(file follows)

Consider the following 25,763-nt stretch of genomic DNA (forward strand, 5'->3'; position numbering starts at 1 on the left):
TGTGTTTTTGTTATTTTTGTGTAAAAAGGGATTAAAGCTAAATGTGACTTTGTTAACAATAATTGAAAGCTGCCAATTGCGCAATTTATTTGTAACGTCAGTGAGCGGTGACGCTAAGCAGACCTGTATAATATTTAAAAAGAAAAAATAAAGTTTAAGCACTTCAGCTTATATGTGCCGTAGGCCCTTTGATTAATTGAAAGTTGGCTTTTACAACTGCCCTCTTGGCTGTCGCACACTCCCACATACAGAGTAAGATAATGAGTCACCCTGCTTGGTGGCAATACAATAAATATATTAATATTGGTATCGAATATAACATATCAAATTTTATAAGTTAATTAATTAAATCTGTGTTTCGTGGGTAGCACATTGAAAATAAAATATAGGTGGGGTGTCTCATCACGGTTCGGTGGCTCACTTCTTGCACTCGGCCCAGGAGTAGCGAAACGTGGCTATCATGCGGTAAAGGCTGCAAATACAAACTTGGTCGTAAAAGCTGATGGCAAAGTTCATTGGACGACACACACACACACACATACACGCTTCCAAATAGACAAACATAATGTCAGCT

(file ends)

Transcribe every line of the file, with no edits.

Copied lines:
Consider the following 25,763-nt stretch of genomic DNA (forward strand, 5'->3'; position numbering starts at 1 on the left):
TGTGTTTTTGTTATTTTTGTGTAAAAAGGGATTAAAGCTAAATGTGACTTTGTTAACAATAATTGAAAGCTGCCAATTGCGCAATTTATTTGTAACGTCAGTGAGCGGTGACGCTAAGCAGACCTGTATAATATTTAAAAAGAAAAAATAAAGTTTAAGCACTTCAGCTTATATGTGCCGTAGGCCCTTTGATTAATTGAAAGTTGGCTTTTACAACTGCCCTCTTGGCTGTCGCACACTCCCACATACAGAGTAAGATAATGAGTCACCCTGCTTGGTGGCAATACAATAAATATATTAATATTGGTATCGAATATAACATATCAAATTTTATAAGTTAATTAATTAAATCTGTGTTTCGTGGGTAGCACATTGAAAATAAAATATAGGTGGGGTGTCTCATCACGGTTCGGTGGCTCACTTCTTGCACTCGGCCCAGGAGTAGCGAAACGTGGCTATCATGCGGTAAAGGCTGCAAATACAAACTTGGTCGTAAAAGCTGATGGCAAAGTTCATTGGACGACACACACACACACACATACACGCTTCCAAATAGACAAACATAATGTCAGCT